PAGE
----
When you hear the definition of ‘Burnout’ you can understand why it’s such a buzzword at the moment, especially amongst parents.“Burnout is a form of exhaustion caused by constantly feeling swamped. It is a result of excessive and prolonged emotional, physical and mental stress.” The charity MIND recently conducted research and concluded ‘there are quite stark statistics that suggest that burnout is a real risk for many employees in the UK’.We live in a world where we often spend most of our days in ‘flight or flight’ mode, also known as our sympathetic nervous system – that part that helps protect us from danger. However, living in a world where we are constantly needing to be on high alert to stay ‘safe’; even being outside and worrying about the dangers like cars is enough to activate that system, not to mention financial pressures, high-pressured jobs, constant comparison on social media around what we look like…it is overwhelming to even think about all the input we have into our brains!In order to live well and for our bodies to function, heal and operate at optimum health, we really need to be in a balanced state. By that I mean, we naturally need to be in our sympathetic nervous system for some of the time, but we need to access our parasympathetic nervous system, aka our ‘rest & repair’ or ‘rest & digest’ system more than we do at the moment. This is particularly important if you are a busy person and prone to getting overwhelmed.Breathwork is an amazing way to access the ‘Rest & Repair’ zone, even when we are going about our day, there are things we can do to help ourselves without needing to make more time to do them.Here are some ways to activate your Vagus nerve which is the centre of the parasympathetic nervous system…
How to calm down when you have a stressful situation NOWThe first thing is to make sure you’re breathing in through your nose, the second checkpoint is bringing your shoulders down (from your ears) and making sure they’re relaxed so you’re not adding tension, the third thing is to breathe into your belly to pull in the oxygen to the bottom of your lungs as this is the area which supplies two-thirds of your respiratory system
How to calm nerves if you have a couple of minutesThis is particularly useful if you’re about to do public speaking or are able to take a couple of minutes for yourself. Extend the exhale….really really extend it. Once you’ve gone through the above 3 checkpoints, really try and breathe as slowly as you can until you’re totally out of air…you can do this through the nose or through pursed lips to help you slow it down. Be intentional about the very slow pace. Then just repeat as many times as you can.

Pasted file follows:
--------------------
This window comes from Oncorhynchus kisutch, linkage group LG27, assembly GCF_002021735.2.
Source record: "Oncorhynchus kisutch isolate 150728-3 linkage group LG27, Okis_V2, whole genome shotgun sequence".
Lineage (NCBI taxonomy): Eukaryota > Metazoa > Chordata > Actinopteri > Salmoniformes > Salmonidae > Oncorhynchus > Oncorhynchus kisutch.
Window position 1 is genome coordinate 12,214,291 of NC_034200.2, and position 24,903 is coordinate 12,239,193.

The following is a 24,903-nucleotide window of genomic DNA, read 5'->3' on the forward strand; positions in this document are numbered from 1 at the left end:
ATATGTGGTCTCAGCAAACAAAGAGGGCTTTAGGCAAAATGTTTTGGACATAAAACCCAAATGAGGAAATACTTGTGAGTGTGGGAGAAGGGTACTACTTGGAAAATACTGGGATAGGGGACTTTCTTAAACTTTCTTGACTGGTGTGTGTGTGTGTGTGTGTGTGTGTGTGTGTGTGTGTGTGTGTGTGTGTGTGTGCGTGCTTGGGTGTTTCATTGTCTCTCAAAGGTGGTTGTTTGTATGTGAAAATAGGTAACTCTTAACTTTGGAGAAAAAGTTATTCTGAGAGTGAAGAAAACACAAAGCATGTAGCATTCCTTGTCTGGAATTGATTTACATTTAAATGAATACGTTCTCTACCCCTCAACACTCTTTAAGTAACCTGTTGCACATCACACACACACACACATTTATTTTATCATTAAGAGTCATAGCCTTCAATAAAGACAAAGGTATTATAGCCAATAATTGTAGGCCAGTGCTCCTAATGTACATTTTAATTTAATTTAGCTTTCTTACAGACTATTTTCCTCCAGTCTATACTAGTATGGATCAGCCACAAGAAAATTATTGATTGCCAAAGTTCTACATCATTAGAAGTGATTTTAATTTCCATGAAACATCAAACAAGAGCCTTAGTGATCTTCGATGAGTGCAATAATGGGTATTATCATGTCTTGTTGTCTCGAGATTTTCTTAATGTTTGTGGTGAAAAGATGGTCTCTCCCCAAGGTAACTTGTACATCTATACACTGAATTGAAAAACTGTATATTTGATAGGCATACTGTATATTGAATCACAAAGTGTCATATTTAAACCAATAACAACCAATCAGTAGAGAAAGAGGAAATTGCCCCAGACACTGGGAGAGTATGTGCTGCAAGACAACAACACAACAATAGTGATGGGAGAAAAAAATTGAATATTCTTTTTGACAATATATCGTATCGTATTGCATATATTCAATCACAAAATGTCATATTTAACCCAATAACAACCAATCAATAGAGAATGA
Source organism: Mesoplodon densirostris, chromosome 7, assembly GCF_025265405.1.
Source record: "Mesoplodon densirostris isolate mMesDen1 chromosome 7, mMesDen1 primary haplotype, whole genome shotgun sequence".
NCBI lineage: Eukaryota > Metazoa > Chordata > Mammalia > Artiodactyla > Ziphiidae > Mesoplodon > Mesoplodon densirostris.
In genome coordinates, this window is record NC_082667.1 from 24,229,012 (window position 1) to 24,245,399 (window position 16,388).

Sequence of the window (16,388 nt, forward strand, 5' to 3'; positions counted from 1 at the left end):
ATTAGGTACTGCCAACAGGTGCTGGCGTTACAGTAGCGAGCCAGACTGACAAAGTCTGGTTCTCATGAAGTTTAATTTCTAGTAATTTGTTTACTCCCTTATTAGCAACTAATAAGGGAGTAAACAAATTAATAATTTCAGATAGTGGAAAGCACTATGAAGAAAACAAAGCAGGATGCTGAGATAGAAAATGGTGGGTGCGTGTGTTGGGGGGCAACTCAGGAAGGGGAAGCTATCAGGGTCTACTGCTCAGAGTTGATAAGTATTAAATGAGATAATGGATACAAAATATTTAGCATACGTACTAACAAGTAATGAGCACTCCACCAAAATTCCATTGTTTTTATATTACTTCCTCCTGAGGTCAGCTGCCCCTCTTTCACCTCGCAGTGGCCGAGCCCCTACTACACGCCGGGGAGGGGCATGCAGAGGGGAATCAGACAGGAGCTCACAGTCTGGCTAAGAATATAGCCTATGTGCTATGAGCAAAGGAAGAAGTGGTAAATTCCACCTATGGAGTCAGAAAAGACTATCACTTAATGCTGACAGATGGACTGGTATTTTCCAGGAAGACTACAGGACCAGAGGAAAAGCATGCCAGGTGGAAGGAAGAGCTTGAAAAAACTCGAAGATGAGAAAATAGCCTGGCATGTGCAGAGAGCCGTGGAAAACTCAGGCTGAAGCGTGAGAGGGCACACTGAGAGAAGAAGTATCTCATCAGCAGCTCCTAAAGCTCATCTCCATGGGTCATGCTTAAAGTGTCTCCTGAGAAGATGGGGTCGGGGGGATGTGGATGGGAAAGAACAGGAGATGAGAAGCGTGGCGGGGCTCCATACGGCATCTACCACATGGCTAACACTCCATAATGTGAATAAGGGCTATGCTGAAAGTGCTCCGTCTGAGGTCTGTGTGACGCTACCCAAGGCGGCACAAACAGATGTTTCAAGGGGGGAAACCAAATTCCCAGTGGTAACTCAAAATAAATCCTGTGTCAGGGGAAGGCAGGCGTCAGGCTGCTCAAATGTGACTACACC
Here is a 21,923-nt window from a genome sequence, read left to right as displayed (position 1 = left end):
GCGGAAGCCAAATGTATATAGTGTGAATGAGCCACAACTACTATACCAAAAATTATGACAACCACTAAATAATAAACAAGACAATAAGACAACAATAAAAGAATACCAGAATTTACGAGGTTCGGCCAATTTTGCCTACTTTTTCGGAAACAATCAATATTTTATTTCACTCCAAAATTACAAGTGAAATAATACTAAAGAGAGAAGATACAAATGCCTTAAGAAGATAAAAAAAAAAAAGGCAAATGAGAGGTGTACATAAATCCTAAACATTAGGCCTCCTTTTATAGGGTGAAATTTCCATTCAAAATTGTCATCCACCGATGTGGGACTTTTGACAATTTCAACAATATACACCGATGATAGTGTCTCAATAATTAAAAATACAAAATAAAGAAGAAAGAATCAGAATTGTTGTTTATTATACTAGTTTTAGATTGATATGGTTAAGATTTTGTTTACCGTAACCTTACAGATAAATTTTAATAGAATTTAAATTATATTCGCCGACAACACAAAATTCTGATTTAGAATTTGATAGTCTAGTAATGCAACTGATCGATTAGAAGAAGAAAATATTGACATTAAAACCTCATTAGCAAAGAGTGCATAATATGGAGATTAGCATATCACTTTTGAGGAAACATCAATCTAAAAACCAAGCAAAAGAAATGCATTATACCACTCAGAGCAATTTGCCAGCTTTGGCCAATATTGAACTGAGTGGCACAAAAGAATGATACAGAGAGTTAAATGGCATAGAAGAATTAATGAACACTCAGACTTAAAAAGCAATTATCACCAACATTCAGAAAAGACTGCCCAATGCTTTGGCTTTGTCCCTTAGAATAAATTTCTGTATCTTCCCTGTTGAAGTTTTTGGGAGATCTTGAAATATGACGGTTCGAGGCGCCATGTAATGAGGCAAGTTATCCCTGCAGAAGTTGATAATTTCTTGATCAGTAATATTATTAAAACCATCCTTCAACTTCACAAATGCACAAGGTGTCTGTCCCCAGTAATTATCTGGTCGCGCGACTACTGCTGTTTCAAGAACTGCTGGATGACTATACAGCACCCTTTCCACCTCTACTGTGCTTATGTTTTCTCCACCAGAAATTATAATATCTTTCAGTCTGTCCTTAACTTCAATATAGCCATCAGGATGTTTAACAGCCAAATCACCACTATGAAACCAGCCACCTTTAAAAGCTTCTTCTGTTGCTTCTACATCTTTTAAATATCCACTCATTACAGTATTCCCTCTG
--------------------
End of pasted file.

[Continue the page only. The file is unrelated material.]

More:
If you have 5/10 minutes and need a bit of headspaceI would really recommend putting on a timer, closing your eyes and doing some box breathing (in through nose for 4, hold for 4, out through mouth or nose for 4, hold for 4, repeat). This really helps to balance your nervous system, enables you to focus and the awareness of the breath can really help you come out of your head. It’s an amazingly effective technique if you can stick with it for even just a few minutes a day.
If you have 30-60 minutes and really have a chance to restoreDoing a longer guided breathwork session really allows your body to have the time, space and energy to really process, heal and transform. A technique called Conscious Connected Breathwork is an incredible way to really go on a journey, get into your body and allow yourself to get clarity, ignite your aliveness and ultimately let things go. We all have ‘stuff’ and carry trauma and this is a really effective way to get beneath those layers we hide things behind and release them.There are loads of different guided breathworks online, but it can also be really effective to have a 1:1 to help you go deep and really feel that you can share what you want to get past. Often people say deeper breathing techniques are like therapy without the talking!
5 stages of burnoutBurnout can look different for everyone; it doesn’t mean you are literally on the floor, it can just mean that you have no motivation or energy, you feel low, you feel exhausted all the time, or it can be more severe so just be really mindful of how you’re feeling and notice if feelings are happening more often or you can’t shake things.Signs to look out for are; constant fatigue, feelings of ‘can’t be bothered’, lack of motivation, needing more coffee at the start of the day, ‘needing’ wine at the end, general overwhelm, moodiness, irritability, feeling wired.There are 5 stages of burnout;
- Honeymoon phase – satisfaction by taking more on but starting to predict stress
- Onset of Stress – awareness that some days feel much more difficult than others and you feel fatigued by what was exciting you
- Chronic stress – high stress levels frequently and starting to feel you’re not doing anything well
- Burnout – stress symptoms becoming critical and you feel you can’t cope
- Habitual Burnout – ongoing mental, physical or emotional problems that are so imbedded in your life and it starts to have long-term effects on your relationships, job and social life
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